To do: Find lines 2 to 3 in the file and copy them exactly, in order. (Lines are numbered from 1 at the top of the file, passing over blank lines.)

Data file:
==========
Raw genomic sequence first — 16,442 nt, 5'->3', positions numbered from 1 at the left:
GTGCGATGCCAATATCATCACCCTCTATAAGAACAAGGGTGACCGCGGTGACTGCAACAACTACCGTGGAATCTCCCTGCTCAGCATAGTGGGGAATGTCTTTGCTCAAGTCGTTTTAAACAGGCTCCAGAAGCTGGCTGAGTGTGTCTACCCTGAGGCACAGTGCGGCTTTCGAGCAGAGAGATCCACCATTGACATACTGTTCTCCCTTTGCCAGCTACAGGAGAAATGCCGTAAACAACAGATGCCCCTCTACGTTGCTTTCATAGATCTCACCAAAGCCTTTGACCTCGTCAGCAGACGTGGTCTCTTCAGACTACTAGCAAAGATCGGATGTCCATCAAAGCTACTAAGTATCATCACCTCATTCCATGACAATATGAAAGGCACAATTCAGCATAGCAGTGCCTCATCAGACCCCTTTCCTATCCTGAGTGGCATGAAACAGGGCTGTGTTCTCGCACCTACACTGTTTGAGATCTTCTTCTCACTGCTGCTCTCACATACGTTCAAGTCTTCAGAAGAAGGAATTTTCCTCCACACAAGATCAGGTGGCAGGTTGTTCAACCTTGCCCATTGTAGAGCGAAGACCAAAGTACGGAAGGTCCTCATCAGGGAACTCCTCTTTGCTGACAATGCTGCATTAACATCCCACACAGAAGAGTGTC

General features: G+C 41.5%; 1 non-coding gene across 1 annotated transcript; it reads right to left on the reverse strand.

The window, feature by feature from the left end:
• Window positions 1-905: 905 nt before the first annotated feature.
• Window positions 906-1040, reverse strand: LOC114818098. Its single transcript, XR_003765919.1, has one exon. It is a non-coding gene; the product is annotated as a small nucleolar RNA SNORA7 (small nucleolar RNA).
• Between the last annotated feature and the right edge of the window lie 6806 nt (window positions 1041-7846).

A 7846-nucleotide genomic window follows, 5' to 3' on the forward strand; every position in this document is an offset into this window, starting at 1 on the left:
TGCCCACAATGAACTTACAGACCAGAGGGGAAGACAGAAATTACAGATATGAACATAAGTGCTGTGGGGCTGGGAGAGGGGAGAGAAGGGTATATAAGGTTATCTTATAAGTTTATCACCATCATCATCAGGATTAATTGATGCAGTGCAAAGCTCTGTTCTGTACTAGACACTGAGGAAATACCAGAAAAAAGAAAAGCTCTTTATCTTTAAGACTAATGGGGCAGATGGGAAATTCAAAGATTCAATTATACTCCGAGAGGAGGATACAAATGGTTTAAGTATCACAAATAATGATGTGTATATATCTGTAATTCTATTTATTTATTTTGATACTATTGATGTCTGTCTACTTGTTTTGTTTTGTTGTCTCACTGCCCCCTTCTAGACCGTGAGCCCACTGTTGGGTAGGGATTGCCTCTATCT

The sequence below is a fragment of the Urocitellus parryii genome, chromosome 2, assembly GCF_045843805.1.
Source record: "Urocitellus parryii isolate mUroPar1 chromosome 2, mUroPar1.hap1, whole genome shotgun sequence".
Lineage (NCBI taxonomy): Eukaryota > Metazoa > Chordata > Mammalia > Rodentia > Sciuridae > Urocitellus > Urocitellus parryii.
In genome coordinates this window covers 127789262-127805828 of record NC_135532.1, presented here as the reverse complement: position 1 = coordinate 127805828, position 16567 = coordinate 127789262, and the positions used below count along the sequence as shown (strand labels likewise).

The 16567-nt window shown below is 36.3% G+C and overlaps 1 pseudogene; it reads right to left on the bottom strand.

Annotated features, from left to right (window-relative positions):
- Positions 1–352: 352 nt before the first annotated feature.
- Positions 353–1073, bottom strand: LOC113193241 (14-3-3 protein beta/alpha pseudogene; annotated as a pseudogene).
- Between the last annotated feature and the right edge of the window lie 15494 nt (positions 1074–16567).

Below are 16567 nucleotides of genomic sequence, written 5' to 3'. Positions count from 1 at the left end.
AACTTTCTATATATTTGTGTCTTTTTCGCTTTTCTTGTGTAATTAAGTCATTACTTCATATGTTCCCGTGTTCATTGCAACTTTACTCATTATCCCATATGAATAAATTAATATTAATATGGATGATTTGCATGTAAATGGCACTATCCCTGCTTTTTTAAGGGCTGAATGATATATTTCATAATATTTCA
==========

GTGCGATGCCAATATCATCACCCTCTATAAGAACAAGGGTGACCGCGGTGACTGCAACAACTACCGTGGAATCTCCCTGCTCAGCATAGTGGGGAATGTCTTTGCTCAAGTCGTTTTAAACAGGCTCCAGAAGCTGGCTGAGTGTGTCTACCCTGAGGCACAGTGCGGCTTTCGAGCAGAGAGATCCACCATTGACATACTGTTCTCCCTTTGCCAGCTACAGGAGAAATGCCGTAAACAACAGATGCCCCTCTACGTTGCTTTCATAGATCTCACCAAAGCCTTTGACCTCGTCAGCAGACGTGGTCTCTTCAGACTACTAGCAAAGATCGGATGTCCATCAAAGCTACTAAGTATCATCACCTCATTCCATGACAATATGAAAGGCACAATTCAGCATAGCAGTGCCTCATCAGACCCCTTTCCTATCCTGAGTGGCATGAAACAGGGCTGTGTTCTCGCACCTACACTGTTTGAGATCTTCTTCTCACTGCTGCTCTCACATACGTTCAAGTCTTCAGAAGAAGGAATTTTCCTCCACACAAGATCAGGTGGCAGGTTGTTCAACCTTGCCCATTGTAGAGCGAAGACCAAAGTACGGAAGGTCCTCATCAGGGAACTCCTCTTTGCTGACAATGCTGCATTAACATCCCACACAGAAGAGTGTC

General features: G+C 41.5%; 1 non-coding gene across 1 annotated transcript; it reads right to left on the reverse strand.